Think of the word “brand” and it’ll likely conjure up iconic names like Nike, Apple, Amazon, McDonalds, Coca-Cola, Starbucks, Disney, Google, and hundreds of others.
Most of the brands you’ll think about will be consumer brands.
That’s because they spend billions to create that recall in your head. For instance, the megabrand company Proctor and Gamble spent over $8 billion in advertising in 2021. Amazon spent $4.8B, Disney, $3B, and Apple, $2.7B. In total, consumer brands spent more than $140B that year in just digital advertising placements.
You get the idea. Getting inside your head is big business.
And since it’s consumer brands that spend big, you’ll think about them first.
And because you do, if you lead a B2B business, you might conclude that brand building is not for you.
That would be a mistake.
The kind of mistake that psychologists refer to as availability bias–relying too heavily on what most easily comes to mind. Consumer brands come to mind easily because you are directly targeted by them.
Don’t confuse the amount of spend with importance. They have to spend that kind of money because they’re not only trying to get inside of your head, but everyone else’s too.
B2B businesses don’t have massive markets like that.
But that doesn’t mean developing a B2B brand is any less important.
In fact, one might argue that building a B2B brand is even more important than a consumer brand.
Why is building a B2B brand is important?
Consumer brands spend so much to position their brands because they have a larger market and because, by and large, they are commodities. A strong brand promise adds differentiation between similar, largely indistinguishable offerings.
Most B2B businesses don’t have the commodity problem. They are at the other end of the spectrum. They have a complexity problem. The differentiation between B2B competitors is often only in the technical details–the speeds and feeds–of their offerings. That lengthens their customer’s decision making process.
Unlike consumer brands who need to add something to distinguish their products from their competitors, B2B brands need to simplify and speed the decision making process. And because they don’t have as many selling opportunities as consumer businesses, securing that decision is even more important.
The big benefit of a strong brand promise for consumer businesses is repeat purchases. B2B businesses with a strong brand promise also benefit from repeat purchases, but their biggest benefit is a faster first-time sale.
So, how does a compelling brand promise help you get that first time sale faster?
First of all, a brand promise establishes the desired way you want your customer to think about your business. It is the value you want your customers to rely upon you bringing them every time.
How does a strong brand promise accelerates B2B sales?
A strong brand promise can accelerate a sale in three ways:
- A strong brand promise builds trust. Trust is essential to win the sale of a B2B offering, especially one that is complex, expensive, and takes time to deploy. And since humans are making the decision, they’ll be weighing the risk of their decision to their projects, their company, and their careers. They need to know what you stand for and that you’ll be a reliable partner. The cost of failure for them is far greater than a bad experience at Starbucks.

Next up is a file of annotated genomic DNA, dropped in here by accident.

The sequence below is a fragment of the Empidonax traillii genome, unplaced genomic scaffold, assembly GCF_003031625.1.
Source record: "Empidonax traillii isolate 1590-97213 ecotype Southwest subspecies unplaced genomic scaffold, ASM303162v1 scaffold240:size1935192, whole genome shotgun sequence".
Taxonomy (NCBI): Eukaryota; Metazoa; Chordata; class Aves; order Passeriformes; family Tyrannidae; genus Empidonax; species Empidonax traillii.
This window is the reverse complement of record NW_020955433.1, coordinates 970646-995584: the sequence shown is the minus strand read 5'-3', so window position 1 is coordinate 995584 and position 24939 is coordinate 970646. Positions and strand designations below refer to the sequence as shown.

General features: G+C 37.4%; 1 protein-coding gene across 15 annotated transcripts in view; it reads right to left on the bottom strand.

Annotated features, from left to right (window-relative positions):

- A strong brand promise creates differentiation. When companies compete only on the features of their products, they assume the customer knows how to cut through the complexities of comparison to make the right decision. Yet, most of the people evaluating your offering don’t have the time or skill to do so. They must rely on easier to understand differences, which is why decisions are often made on the one thing they do understand–price.
- A strong brand promise facilitates buyer agreement. It’s very likely that more than one person will be involved in buying your product or service. When that’s the case, each buyer evaluates the aspects of your offering that are most important to them. Consequently, they may form differing opinions about the merits of your solution. Gaining agreement can take some time, unless there’s a common denominator they can agree on. Often, the brand promise serves that purpose, to unify agreement among multiple parties in a purchase decision process.
What makes a strong brand promise?
Generally speaking, strong brand promises have three characteristics:
- A strong brand promise is meaningful to the customer. This should go without saying but far too often a company's brand messages are more about themselves than the value they bring to their customers.
- A strong brand promise is reliable. Never convey a promise you’re not committed to delivering. Every time.
- A strong brand promise is a top priority within the company. A strong brand promise is top of mind when making important decisions in your business. It acts as a decision making filter: Will the path we are contemplating increase or decrease our brand promise?
A strong brand promise is one of the most important elements of a solid growth strategy. When you can clearly articulate the reliable value you want to be known for, you can align your resources to make that promise stronger with every customer you acquire—without having to spend a boatload of money on advertising to do so.